Care home ‘in’ the community
A care home which is open to the local community is able to provide many benefits to the residents by means of interaction with the community outside its doors. It can also become a valuable resource for the community.
Care Homes as community hubs: Friends of the Elderly are looking at how care homes can be transformed into community hubs that use local resources and assets. Supported by SCIE / TLAP
Checklist for owners and managers
Going out can support independence, resilience, self-esteem, group solidarity and individual mobility:
- Support people to continue to pursue their own interests outside the home wherever possible, and maintain their membership of clubs or organisations.
- Individuals, or groups of residents can go out to entertainments (cinema, concert, theatre, sport), learning opportunities, talks or political meetings, libraries – rather than sit in a common room. Staffing levels should support this.
- People who have had their own gardens or allotments will miss them, and the health benefits they bring. Is there gardening to do at the home; gardens to visit?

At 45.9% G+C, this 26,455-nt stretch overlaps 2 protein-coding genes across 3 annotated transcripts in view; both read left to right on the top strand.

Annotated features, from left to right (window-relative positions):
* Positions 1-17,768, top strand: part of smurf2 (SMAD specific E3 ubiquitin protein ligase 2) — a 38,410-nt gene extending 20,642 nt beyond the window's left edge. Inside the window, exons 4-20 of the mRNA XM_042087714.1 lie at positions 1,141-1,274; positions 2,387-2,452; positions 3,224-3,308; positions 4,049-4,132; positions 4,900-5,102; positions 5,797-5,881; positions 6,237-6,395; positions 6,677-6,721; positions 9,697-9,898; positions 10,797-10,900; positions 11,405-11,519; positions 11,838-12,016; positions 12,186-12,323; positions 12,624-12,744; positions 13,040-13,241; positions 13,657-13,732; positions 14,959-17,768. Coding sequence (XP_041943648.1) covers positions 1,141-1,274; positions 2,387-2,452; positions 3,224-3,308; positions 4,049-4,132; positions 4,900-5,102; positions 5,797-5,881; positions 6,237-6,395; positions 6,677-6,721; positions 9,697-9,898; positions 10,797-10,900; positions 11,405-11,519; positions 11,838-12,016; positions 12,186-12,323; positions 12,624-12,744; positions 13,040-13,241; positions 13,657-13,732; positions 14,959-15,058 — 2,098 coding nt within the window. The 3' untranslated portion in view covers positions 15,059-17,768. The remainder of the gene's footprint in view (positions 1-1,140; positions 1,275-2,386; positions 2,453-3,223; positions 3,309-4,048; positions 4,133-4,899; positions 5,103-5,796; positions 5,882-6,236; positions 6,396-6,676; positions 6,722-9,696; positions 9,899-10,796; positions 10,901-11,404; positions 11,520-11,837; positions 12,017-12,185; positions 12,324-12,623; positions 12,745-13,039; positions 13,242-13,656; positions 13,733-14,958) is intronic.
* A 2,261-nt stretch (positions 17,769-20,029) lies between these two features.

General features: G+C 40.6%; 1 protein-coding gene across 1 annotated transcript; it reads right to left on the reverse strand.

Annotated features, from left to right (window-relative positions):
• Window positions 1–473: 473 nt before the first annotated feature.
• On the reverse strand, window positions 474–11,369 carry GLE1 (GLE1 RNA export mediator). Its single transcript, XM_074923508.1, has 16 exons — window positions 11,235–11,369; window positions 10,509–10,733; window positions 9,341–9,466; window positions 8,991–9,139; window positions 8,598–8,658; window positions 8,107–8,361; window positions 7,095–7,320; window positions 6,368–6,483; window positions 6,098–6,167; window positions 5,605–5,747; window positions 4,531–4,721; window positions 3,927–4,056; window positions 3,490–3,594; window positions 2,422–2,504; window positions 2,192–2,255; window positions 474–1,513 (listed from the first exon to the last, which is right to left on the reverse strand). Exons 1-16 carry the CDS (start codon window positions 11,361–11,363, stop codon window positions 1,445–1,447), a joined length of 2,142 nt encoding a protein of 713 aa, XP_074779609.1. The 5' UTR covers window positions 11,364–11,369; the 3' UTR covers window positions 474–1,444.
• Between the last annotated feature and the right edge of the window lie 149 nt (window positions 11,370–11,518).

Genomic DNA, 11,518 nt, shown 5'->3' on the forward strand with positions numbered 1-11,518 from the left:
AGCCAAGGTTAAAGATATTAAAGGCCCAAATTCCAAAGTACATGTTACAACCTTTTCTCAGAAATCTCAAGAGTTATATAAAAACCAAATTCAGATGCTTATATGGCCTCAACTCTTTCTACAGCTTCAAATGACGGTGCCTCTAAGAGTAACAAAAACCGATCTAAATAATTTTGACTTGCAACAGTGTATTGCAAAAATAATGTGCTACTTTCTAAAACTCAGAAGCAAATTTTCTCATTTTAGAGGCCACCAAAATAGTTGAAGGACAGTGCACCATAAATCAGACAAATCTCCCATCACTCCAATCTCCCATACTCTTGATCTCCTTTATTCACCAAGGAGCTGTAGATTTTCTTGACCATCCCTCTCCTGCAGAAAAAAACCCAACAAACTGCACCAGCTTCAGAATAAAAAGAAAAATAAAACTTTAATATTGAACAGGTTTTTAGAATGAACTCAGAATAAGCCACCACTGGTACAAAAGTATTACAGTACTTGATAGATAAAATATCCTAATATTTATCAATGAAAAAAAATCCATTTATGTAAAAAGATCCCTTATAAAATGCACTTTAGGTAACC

Bringing the ‘outside’ in
Bringing the ‘outside’ in, can widen residents’ horizons, multiply services, combat loneliness and depression, and break down stereotypes:
- Is there a group of people who play cards, or board games in the home: can outsiders join in? Is there a local bridge group who could play in the home, with residents?
- Could you offer part of your grounds or garden to a local school, so that residents and children could collaborate in gardening?
- Is there a local book club in the locality which residents can join – outside or inside the home?
Magic Me is an arts charity which brings the generations together to build stronger communities: watch their video about bringing cocktail parties into care homes.
Alive is a charity which aims to improve the lives of older people living in care homes through engaging them in a range of worthwhile activities. Find out more about what they offer in their activity sessions.
Technology can help to break down barriers between the outside world and the care home. Remember its potential for communication, shopping, learning and entertainment. Can the community provide the hardware, teachers or co-learners in the home?
Barclay’s Digital Eagles offer free ‘Tea and Teach’ sessions across the UK, which focus on improving digital skills among older people.